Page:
Moves by Western corporations to protest Russia’s invasion of Ukraine have hit a snag, as in several cases, the local operators and franchisees of their brands simply refuse to stop trading.
This is the case for leading fast food giants Burger King and McDonald’s, to different extents.
In the case of Burger King, the Russian operating partner Alexander Kolobov refused to shut outlets in the country, despite the brand’s owner Restaurant Brands International ordering it to do so.
The local operator cited ongoing contracts with overseas partners, and its inability to simply abandon the deals.
This leaves Restaurant Brands International in a quandary, as it is naturally unable to turn to the support of the Russian authorities to impose the closure order.
The firm’s international president David Shear acknowledged this, saying this support “will not practically happen anytime soon.”
On the other hand, according to Russian news outlet RIA Novosti, cited by Business Insider, while the vast majority of McDonald’s restaurants in the country have closed, a number of branches remain open.
This is because while the fast-food chain owns and operates the majority of its locations, a number are also operated by local franchisees, and some of which have refused to close.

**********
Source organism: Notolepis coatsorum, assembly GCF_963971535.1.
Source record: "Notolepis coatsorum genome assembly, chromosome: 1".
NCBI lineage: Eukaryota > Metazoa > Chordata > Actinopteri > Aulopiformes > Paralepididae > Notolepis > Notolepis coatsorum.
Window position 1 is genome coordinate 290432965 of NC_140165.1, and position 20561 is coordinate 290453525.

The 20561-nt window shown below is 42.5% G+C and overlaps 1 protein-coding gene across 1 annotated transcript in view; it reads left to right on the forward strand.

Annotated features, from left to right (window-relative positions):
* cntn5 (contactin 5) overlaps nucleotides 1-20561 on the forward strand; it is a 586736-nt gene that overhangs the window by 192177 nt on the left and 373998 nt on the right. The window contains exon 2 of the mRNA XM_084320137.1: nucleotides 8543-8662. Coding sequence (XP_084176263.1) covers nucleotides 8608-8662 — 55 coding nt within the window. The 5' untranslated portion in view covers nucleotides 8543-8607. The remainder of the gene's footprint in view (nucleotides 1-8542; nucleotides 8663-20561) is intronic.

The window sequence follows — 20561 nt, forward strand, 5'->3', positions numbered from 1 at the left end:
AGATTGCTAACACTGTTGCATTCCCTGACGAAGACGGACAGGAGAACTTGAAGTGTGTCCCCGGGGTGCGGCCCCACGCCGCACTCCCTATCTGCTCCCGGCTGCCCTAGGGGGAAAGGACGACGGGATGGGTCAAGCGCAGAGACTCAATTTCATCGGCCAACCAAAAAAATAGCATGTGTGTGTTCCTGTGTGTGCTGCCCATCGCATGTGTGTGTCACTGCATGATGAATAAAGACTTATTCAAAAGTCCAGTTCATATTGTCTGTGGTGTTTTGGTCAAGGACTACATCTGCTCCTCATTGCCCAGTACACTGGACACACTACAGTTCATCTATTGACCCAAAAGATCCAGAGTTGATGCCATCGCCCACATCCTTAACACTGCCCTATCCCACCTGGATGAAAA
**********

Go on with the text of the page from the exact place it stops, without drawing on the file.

This is far from the only problem facing McDonald’s in Russia though, and it is also facing a new competitor in the form of Government-backed franchise Uncle Vanya, which revealed a logo suspiciously similar to McDonald’s trademark Golden Arches.
Since the Chicago-based fast-food giant shuttered its nearly 850 stores in Russia last week amid the war in Ukraine, fears have circulated that Russian parties might try to infringe on McDonald’s trademark.— A.D. Quig (@ad_quig) March 16, 2022
Say hello to "Uncle Vanya's" https://t.co/HhQSRZzI9V
McDonald’s first arrived in Russia 32 years ago, becoming a symbol of the relaxing of East-West tensions.
Its closure in light of the invasion is similarly a symbol, as its relationship with the West has fallen to a new post-Cold War low.
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